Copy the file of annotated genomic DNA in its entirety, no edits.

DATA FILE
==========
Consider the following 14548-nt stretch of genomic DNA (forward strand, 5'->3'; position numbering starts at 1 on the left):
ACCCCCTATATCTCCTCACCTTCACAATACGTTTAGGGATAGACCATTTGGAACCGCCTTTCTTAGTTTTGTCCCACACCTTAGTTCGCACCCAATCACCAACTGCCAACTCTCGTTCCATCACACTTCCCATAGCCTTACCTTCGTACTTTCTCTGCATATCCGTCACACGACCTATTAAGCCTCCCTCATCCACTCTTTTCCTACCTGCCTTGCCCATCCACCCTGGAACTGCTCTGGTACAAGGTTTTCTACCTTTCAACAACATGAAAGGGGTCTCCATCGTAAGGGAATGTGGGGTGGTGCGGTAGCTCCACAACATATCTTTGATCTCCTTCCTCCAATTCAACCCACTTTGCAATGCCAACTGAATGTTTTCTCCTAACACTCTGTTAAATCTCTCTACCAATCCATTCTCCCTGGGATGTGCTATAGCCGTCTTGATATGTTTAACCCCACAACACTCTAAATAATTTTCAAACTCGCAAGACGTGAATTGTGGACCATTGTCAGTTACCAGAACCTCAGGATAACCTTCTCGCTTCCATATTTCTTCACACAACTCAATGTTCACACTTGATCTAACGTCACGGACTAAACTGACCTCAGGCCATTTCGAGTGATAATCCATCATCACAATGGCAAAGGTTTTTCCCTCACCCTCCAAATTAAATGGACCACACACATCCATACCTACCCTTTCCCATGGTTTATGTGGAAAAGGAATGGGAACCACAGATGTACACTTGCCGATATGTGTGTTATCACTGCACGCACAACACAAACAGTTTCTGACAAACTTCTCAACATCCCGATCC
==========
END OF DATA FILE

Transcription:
Consider the following 14548-nt stretch of genomic DNA (forward strand, 5'->3'; position numbering starts at 1 on the left):
ACCCCCTATATCTCCTCACCTTCACAATACGTTTAGGGATAGACCATTTGGAACCGCCTTTCTTAGTTTTGTCCCACACCTTAGTTCGCACCCAATCACCAACTGCCAACTCTCGTTCCATCACACTTCCCATAGCCTTACCTTCGTACTTTCTCTGCATATCCGTCACACGACCTATTAAGCCTCCCTCATCCACTCTTTTCCTACCTGCCTTGCCCATCCACCCTGGAACTGCTCTGGTACAAGGTTTTCTACCTTTCAACAACATGAAAGGGGTCTCCATCGTAAGGGAATGTGGGGTGGTGCGGTAGCTCCACAACATATCTTTGATCTCCTTCCTCCAATTCAACCCACTTTGCAATGCCAACTGAATGTTTTCTCCTAACACTCTGTTAAATCTCTCTACCAATCCATTCTCCCTGGGATGTGCTATAGCCGTCTTGATATGTTTAACCCCACAACACTCTAAATAATTTTCAAACTCGCAAGACGTGAATTGTGGACCATTGTCAGTTACCAGAACCTCAGGATAACCTTCTCGCTTCCATATTTCTTCACACAACTCAATGTTCACACTTGATCTAACGTCACGGACTAAACTGACCTCAGGCCATTTCGAGTGATAATCCATCATCACAATGGCAAAGGTTTTTCCCTCACCCTCCAAATTAAATGGACCACACACATCCATACCTACCCTTTCCCATGGTTTATGTGGAAAAGGAATGGGAACCACAGATGTACACTTGCCGATATGTGTGTTATCACTGCACGCACAACACAAACAGTTTCTGACAAACTTCTCAACATCCCGATCC